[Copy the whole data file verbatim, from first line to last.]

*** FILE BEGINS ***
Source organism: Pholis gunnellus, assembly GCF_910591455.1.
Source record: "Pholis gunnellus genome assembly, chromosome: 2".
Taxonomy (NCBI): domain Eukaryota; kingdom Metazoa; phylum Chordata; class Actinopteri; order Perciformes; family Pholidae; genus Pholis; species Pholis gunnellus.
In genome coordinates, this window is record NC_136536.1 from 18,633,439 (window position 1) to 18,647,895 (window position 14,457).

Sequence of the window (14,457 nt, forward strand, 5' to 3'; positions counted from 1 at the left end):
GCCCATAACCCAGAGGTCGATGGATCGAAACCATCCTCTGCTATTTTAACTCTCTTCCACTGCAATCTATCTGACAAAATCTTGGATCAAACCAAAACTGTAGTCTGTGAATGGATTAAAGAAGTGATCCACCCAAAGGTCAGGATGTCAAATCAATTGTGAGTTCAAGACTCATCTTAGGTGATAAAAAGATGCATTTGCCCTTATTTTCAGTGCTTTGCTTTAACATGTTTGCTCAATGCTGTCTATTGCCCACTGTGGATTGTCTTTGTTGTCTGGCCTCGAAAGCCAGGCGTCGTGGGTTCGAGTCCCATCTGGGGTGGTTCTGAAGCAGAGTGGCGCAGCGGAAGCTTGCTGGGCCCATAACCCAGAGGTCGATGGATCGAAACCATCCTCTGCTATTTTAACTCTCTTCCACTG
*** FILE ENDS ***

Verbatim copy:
Source organism: Pholis gunnellus, assembly GCF_910591455.1.
Source record: "Pholis gunnellus genome assembly, chromosome: 2".
Taxonomy (NCBI): domain Eukaryota; kingdom Metazoa; phylum Chordata; class Actinopteri; order Perciformes; family Pholidae; genus Pholis; species Pholis gunnellus.
In genome coordinates, this window is record NC_136536.1 from 18,633,439 (window position 1) to 18,647,895 (window position 14,457).

Sequence of the window (14,457 nt, forward strand, 5' to 3'; positions counted from 1 at the left end):
GCCCATAACCCAGAGGTCGATGGATCGAAACCATCCTCTGCTATTTTAACTCTCTTCCACTGCAATCTATCTGACAAAATCTTGGATCAAACCAAAACTGTAGTCTGTGAATGGATTAAAGAAGTGATCCACCCAAAGGTCAGGATGTCAAATCAATTGTGAGTTCAAGACTCATCTTAGGTGATAAAAAGATGCATTTGCCCTTATTTTCAGTGCTTTGCTTTAACATGTTTGCTCAATGCTGTCTATTGCCCACTGTGGATTGTCTTTGTTGTCTGGCCTCGAAAGCCAGGCGTCGTGGGTTCGAGTCCCATCTGGGGTGGTTCTGAAGCAGAGTGGCGCAGCGGAAGCTTGCTGGGCCCATAACCCAGAGGTCGATGGATCGAAACCATCCTCTGCTATTTTAACTCTCTTCCACTG